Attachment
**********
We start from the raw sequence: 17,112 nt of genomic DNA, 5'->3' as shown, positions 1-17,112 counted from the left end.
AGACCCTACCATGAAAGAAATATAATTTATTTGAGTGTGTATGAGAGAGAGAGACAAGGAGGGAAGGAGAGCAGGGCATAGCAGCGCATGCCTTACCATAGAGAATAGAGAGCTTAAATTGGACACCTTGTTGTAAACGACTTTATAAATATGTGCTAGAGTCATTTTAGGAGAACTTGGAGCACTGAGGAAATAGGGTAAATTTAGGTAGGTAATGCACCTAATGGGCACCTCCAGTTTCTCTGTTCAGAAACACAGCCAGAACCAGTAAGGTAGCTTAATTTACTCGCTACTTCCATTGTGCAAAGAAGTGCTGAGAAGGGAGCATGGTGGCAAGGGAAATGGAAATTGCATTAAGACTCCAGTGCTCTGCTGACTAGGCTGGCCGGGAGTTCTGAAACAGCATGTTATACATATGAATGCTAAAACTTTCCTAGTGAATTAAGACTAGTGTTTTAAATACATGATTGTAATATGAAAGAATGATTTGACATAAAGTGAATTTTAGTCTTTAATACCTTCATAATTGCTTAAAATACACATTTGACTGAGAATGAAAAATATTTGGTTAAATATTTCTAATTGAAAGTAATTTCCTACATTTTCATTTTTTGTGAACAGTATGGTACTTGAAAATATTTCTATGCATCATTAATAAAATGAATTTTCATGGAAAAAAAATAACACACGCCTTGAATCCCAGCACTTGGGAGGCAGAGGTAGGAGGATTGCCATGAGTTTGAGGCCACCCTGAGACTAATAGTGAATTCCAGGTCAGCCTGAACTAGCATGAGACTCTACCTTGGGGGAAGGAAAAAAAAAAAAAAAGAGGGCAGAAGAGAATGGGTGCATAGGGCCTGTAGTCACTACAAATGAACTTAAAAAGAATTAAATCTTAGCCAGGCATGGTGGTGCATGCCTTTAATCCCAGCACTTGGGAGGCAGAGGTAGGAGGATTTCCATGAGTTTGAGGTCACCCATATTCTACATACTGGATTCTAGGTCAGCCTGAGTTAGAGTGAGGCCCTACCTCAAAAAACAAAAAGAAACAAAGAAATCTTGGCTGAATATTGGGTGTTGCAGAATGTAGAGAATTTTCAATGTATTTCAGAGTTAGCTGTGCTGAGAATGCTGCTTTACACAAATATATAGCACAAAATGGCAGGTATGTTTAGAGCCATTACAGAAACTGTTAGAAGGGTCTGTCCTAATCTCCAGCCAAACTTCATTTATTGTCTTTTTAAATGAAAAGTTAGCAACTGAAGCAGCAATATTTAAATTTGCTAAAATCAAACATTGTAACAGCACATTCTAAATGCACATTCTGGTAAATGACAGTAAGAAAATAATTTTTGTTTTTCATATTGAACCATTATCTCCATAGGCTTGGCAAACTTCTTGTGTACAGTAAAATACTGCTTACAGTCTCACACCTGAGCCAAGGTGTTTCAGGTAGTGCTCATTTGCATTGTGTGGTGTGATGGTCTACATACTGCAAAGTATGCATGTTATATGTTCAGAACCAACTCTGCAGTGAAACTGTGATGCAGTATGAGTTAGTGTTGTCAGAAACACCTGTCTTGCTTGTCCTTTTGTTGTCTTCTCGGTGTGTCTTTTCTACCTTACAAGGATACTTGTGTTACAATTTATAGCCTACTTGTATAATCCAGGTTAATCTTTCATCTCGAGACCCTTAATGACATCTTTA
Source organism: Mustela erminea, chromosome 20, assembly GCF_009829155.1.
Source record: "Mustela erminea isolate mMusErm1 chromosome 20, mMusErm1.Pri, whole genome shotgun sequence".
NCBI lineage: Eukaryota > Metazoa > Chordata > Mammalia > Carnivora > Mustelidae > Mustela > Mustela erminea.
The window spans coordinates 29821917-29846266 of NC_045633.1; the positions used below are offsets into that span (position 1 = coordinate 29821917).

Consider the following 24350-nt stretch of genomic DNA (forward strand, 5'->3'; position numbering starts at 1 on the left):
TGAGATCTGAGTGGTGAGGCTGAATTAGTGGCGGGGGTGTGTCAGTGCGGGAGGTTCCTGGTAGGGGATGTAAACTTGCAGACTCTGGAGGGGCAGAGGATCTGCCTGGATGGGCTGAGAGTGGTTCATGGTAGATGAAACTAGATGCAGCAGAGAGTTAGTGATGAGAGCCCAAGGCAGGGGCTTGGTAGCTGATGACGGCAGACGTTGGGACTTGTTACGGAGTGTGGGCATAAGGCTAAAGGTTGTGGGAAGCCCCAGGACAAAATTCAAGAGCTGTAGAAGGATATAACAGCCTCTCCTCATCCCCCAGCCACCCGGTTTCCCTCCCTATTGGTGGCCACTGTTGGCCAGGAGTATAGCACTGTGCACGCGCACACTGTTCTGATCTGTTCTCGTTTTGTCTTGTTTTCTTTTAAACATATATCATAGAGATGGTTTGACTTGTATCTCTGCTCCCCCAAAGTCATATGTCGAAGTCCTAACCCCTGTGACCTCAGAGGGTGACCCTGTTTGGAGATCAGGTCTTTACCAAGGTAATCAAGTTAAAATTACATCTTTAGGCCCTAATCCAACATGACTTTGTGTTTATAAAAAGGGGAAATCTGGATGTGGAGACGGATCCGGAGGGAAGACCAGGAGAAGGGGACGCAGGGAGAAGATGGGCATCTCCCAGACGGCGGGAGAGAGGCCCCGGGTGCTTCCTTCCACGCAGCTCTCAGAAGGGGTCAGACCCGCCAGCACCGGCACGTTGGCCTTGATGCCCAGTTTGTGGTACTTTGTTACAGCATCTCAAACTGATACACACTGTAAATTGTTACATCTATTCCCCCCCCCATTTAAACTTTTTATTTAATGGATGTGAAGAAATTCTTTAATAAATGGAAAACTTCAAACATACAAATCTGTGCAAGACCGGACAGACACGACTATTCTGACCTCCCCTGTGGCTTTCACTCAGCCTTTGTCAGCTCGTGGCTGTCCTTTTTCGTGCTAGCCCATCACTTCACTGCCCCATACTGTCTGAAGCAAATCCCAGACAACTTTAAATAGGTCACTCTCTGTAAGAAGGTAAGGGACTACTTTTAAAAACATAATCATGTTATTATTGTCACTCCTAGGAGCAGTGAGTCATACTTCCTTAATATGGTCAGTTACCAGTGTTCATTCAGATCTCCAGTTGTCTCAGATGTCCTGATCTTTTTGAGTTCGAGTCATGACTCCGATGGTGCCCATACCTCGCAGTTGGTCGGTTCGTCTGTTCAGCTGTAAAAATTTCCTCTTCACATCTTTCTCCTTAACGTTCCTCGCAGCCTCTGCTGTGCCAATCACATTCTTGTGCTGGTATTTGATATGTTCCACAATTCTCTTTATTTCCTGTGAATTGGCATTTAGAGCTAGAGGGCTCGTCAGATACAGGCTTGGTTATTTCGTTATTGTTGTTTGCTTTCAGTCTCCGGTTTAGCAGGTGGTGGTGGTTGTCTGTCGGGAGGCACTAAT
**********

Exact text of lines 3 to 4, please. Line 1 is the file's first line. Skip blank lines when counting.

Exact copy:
Source organism: Mustela erminea, chromosome 20, assembly GCF_009829155.1.
Source record: "Mustela erminea isolate mMusErm1 chromosome 20, mMusErm1.Pri, whole genome shotgun sequence".